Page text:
I realize that featuring a cemetery on this blog might seem a bit a morbid but in many cultures cemeteries have long evolved into true gardens in their own right, complete with their own unique design and plant vocabulary. During my stay in Istanbul this summer I came across quite a few old cemeteries from Ottoman times in the older parts of the city. Most where attached to a mosque complex - most of these pictures where taken in the graveyard next to the beautiful Süleymaniye Mosque whose interior was unfortunately closed for renovations - but there were also some plots that did not seem to be connected to any mosque, or were perhaps once connected to a religious complex but now stood alone due to subsequent urban development.
What struck me about these old cemeteries was their elegant, understated beauty, beginning with the slender headstones cut from very light stone and adorned with very delicate carvings. Most were decorated mainly with bands of intricate calligraphy and while I could read very little of what the inscriptions said many, if not most, featured the word جنّت jannat meaning "garden", "paradise", or "heaven". Originally جنّة jannah in Arabic, this same word has incarnated with that very meaning as cennet in modern Turkish and as جنّت jannat in Urdu and जन्नत jannat in Hindi. Of those few tombstones that were not covered with calligraphy, quite many had simple yet beautiful carvings which continued with this theme of the paradise garden, such as the stylized cypress pictured above.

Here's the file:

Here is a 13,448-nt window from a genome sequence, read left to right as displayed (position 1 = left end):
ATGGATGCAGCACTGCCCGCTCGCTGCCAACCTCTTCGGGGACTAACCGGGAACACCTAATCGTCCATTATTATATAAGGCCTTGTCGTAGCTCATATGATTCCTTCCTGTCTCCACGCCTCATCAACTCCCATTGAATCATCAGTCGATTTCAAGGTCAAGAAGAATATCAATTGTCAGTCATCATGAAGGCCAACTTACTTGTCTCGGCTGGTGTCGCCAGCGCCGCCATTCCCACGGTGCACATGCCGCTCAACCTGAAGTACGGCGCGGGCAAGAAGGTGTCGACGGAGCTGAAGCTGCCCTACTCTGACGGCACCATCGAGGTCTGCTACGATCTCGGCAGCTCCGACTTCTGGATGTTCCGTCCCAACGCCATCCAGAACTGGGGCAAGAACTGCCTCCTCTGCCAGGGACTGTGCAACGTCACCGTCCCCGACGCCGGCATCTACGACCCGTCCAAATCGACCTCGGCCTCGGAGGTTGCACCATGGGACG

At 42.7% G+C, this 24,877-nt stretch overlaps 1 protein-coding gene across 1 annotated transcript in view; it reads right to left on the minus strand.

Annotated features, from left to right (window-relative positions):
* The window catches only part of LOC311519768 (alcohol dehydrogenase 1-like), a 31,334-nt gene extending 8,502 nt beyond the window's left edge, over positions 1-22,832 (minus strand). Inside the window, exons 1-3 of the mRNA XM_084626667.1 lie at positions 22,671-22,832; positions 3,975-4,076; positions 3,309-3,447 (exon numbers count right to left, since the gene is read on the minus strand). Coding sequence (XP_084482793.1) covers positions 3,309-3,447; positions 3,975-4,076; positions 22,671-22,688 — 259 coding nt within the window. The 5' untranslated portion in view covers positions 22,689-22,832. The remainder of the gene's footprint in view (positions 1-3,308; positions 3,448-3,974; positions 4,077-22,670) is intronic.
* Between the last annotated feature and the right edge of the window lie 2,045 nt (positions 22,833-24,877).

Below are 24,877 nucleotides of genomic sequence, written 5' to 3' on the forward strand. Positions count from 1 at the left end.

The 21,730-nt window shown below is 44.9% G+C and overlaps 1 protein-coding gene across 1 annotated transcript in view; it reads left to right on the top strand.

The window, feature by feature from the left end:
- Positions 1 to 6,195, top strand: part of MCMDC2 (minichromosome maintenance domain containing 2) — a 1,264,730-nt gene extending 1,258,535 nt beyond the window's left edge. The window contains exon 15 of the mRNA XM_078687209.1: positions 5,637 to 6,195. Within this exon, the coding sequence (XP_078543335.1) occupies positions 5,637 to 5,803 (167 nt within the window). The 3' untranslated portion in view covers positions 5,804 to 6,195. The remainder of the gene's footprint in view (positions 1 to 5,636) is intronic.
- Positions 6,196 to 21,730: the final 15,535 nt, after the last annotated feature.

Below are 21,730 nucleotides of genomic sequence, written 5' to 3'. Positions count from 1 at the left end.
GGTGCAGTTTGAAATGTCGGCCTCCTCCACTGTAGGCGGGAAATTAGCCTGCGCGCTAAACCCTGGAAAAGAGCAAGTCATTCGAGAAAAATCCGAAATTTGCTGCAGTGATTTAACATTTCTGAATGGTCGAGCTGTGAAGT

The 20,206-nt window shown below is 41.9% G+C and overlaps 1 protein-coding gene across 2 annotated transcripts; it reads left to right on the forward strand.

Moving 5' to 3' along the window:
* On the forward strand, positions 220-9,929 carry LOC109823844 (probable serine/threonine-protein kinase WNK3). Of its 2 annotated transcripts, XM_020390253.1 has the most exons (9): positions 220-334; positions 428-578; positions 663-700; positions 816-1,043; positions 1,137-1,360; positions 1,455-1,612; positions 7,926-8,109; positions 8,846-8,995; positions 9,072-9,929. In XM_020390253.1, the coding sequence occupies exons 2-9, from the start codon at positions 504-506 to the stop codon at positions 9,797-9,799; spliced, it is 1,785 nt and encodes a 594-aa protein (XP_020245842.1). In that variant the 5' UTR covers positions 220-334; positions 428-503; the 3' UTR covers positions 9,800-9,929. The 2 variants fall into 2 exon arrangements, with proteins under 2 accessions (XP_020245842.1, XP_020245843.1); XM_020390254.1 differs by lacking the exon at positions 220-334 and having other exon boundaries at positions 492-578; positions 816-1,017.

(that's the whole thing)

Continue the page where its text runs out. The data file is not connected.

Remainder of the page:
However, the most interesting aspect of these cemeteries from a horticultural perspective is the manner in which they incorporate live ornamental plants. Cypresses (Cupressus sempervirens), Oriental plane trees (Platanus orientalis), and poplars (Populus sp.) are planted in between the grave to provide shade and hybrid tea roses provide color and fragrance.
The roses, as well as occasional specimens of other flowers such as bearded iris (Iris germanica), are only occasionally planted directly in the lawn between the graves. Most of the time, they are planted in special holes in the middle of the large stone slaps that cover most of the graves. There is usually a headstone at each end of the slap so that the flowers end up growing between the thin columns of the tombstones, set off beautifully by the light-colored stone.
I do not know if contemporary Turkish cemeteries follow similar designs but the fact that urban graveyards centuries old continue to be lovingly replanted with new roses and trees makes me hope that they are of similar beauty.
On a side note, Istanbul is also one of Europe's Capitals of Culture (http://www.en.istanbul2010.org/index.htm) this year, so the coming months should be a great time to visit this amazing city. Finally, if you want to see some more of the Süleymaniye Mosque, there is a pretty and informative virtual tour at http://www.saudiaramcoworld.com/issue/200605/#.